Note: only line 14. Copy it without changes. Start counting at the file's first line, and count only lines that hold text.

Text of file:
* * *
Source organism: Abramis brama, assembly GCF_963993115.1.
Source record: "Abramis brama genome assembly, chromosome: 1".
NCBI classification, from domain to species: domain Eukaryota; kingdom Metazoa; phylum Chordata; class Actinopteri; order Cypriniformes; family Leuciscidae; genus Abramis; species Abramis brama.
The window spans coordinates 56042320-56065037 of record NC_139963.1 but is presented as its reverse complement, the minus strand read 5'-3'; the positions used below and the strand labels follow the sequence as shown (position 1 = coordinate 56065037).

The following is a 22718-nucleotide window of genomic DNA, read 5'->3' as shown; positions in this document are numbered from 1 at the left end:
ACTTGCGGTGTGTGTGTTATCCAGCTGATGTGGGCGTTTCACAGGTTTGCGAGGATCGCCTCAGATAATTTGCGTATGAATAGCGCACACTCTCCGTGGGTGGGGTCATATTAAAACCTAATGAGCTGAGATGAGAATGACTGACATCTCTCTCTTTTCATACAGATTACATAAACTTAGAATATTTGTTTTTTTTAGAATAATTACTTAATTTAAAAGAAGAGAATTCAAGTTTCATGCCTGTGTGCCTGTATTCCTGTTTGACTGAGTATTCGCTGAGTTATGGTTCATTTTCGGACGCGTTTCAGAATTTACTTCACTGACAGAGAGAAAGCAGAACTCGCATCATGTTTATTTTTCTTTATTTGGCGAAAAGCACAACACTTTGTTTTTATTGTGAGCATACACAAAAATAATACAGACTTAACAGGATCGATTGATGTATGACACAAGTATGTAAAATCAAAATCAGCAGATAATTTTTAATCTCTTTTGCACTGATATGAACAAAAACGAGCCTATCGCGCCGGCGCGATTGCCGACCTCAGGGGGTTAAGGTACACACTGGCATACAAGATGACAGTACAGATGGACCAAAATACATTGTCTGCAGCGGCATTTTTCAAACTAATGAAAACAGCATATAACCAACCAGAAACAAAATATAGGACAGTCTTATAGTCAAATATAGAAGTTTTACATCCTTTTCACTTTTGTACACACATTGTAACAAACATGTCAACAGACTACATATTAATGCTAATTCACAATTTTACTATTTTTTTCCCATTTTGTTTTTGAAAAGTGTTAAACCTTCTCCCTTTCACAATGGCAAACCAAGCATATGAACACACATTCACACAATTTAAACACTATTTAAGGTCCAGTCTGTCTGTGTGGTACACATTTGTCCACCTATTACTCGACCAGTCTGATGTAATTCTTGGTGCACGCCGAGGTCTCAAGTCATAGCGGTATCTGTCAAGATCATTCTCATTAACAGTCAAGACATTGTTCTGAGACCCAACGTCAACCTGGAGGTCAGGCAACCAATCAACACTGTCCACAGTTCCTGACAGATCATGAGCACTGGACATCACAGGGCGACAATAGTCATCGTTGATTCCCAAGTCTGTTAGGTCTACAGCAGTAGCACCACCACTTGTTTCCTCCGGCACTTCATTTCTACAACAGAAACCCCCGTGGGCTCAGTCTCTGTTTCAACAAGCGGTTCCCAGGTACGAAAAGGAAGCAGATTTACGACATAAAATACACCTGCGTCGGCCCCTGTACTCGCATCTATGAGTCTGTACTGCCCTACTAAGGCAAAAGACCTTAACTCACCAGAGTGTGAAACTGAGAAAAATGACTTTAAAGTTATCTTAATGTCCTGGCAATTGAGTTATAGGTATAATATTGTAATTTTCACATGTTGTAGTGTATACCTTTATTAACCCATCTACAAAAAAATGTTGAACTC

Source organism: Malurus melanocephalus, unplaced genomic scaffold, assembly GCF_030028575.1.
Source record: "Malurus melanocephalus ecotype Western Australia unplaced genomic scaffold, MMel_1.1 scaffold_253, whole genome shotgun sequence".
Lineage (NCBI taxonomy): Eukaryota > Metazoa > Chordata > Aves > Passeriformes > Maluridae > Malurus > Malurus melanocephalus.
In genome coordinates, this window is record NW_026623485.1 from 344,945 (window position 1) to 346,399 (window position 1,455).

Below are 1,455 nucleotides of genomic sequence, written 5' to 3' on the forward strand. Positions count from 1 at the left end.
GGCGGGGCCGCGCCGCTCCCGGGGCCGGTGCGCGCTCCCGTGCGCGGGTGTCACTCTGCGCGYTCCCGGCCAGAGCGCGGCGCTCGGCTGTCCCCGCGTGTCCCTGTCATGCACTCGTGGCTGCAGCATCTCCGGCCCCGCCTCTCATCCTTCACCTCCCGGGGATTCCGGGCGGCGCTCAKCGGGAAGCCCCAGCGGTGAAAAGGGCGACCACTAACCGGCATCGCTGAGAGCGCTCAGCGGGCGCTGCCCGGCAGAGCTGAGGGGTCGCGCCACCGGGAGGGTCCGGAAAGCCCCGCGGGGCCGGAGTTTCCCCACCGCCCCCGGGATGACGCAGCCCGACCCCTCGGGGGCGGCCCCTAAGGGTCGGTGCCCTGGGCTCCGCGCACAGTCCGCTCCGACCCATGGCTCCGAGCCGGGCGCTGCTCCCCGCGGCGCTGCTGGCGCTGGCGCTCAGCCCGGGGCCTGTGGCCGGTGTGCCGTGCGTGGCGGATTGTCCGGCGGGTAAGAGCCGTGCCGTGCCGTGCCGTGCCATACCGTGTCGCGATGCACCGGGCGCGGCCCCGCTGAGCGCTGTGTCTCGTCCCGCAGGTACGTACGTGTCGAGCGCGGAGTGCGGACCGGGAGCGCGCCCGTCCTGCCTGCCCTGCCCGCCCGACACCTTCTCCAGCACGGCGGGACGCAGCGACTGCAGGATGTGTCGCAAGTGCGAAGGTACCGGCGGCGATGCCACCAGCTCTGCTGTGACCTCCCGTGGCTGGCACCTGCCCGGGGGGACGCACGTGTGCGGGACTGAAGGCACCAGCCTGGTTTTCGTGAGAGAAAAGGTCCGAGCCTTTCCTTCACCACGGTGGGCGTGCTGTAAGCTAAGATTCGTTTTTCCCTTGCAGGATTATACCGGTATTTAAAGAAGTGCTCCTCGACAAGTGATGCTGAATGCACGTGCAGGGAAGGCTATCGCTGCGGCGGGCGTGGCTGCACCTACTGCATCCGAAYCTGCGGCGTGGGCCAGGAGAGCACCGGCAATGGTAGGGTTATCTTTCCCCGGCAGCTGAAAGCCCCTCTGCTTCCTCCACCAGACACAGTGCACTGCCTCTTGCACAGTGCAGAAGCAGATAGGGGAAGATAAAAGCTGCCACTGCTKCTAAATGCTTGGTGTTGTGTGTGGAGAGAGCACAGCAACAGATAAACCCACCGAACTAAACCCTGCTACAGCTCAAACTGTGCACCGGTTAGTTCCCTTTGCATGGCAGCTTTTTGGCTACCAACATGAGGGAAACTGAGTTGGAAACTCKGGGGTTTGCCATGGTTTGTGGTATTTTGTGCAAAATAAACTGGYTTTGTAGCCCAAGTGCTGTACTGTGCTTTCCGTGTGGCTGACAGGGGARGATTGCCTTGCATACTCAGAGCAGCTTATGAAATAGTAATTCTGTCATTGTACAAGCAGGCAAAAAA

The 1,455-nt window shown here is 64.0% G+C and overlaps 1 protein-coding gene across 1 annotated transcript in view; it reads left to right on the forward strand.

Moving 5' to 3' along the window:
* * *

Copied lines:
Moving 5' to 3' along the window: